Farhan Zaidi believes in prior experience for Giants manager opening

Farhan Zaidi believes in prior experience for Giants manager opening

SAN FRANCISCO -- The conventional wisdom when Bruce Bochy announced his retirement was that the Giants would go the opposite route with the next manager. Modern front offices tend to hire younger, more analytically-inclined managers who can take marching orders from above. 

But Farhan Zaidi, the Giants' president of baseball operatioons, always has talked of the importance of being open-minded, and as he spoke of his first major hire, he said experience will be a big plus for any candidate. Zaidi noted that having done the job before can be a huge help early on.

"Having been around some first-time managers, I've seen that the learning curve can be pretty steep," Zaidi said. "When you are talking about a candidate who has not been in that seat and in that role, there's obviously more projecting. You don't really know what it's like to be in that seat and all the constituents that you have and what it's like to be in the dugout with a million voices in your ear about strategy and other things until you've actually done it. 

"There is a leap of faith that you have to take if you're going to hire a manager who hasn't done it before, but if nobody ever did it we would just have the same pool of candidates and nobody would ever get another opportunity."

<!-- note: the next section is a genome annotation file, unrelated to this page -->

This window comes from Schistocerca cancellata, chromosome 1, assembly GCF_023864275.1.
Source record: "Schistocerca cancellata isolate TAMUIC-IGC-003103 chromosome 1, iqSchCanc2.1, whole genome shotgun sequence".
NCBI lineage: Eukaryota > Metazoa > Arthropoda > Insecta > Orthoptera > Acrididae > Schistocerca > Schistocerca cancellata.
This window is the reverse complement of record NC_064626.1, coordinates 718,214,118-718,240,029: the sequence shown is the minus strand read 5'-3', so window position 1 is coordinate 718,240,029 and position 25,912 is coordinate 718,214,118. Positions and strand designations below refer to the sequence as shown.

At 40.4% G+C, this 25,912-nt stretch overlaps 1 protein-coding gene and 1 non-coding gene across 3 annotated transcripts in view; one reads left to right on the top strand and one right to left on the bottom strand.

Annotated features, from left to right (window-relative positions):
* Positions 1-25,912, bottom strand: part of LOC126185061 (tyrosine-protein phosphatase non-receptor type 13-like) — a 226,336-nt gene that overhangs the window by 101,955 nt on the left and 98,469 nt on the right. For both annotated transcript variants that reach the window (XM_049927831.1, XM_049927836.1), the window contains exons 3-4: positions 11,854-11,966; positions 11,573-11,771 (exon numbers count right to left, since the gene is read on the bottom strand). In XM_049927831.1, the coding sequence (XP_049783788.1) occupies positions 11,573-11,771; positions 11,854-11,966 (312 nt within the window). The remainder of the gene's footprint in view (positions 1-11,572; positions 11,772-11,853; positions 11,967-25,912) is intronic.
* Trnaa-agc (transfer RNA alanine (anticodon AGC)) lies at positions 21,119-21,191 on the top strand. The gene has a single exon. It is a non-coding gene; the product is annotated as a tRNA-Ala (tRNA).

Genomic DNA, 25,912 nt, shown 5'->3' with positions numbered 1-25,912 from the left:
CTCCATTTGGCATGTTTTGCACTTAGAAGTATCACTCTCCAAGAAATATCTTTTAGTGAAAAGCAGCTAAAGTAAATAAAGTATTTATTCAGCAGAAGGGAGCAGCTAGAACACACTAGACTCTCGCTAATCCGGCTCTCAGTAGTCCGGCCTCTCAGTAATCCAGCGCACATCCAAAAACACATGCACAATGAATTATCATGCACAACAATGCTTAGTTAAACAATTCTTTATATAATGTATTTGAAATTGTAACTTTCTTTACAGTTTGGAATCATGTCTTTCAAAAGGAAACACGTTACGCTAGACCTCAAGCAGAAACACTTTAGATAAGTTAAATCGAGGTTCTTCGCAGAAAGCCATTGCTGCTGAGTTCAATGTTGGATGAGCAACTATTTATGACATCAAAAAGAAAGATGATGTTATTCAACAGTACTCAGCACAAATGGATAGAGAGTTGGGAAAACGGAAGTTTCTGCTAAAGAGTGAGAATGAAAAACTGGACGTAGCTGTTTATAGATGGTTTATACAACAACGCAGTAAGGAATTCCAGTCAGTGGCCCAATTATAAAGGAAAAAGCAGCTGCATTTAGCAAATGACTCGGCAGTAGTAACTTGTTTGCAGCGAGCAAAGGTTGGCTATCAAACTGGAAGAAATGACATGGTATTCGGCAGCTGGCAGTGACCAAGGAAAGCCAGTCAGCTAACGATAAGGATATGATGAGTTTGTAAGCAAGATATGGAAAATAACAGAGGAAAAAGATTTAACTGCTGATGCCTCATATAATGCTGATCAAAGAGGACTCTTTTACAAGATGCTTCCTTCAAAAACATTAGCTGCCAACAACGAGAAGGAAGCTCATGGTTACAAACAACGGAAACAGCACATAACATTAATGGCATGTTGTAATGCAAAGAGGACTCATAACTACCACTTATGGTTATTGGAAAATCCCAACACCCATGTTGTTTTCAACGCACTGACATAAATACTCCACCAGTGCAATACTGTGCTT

Zaidi has hired just one manager as an executive, and Dave Roberts has worked out well in Los Angeles, winning two pennants and leading the Dodgers to four consecutive division titles. Roberts inherited a loaded roster but gets rave reviews for his communication skills and ability to handle differing personalities in a clubhouse. 

Roberts had been a bench coach with the Padres prior to getting the Dodgers job and Zaidi already has interviewed two of the Giants' bench coaches under Bochy -- Hensley Meulens and Ron Wotus. Neither has managerial experience at the big leagues, and the same holds true for guys like Raul Ibañez and Mark Kotsay, who have been rumored candidates

The most interesting name could end up being Gabe Kapler if he is let go by the Phillies. Kapler was the favorite for the Dodgers job before Roberts swooped in, and he has experienced the highs and lows in two years in Philadelphia. Perhaps he'll be more successful the second time around, as A.J. Hinch has been in Houston. 

"I think what we've seen with managers is that there's a learning curve, not just within an individual managing experience, but a lot of times guys do better and have more traction the second time around because of the lessons that they've learned," Zaidi said. "I think all of that will be factored in.

"It's certainly not disqualifying to have not done it before, but I totally recognize the value of that experience."

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The Giants kicked off their interview process last week and will talk to six to eight external candidates this month. Some within the organization say Zaidi's list will be a creative one with surprising names. It likely also will include some that baseballs fans have come to know well.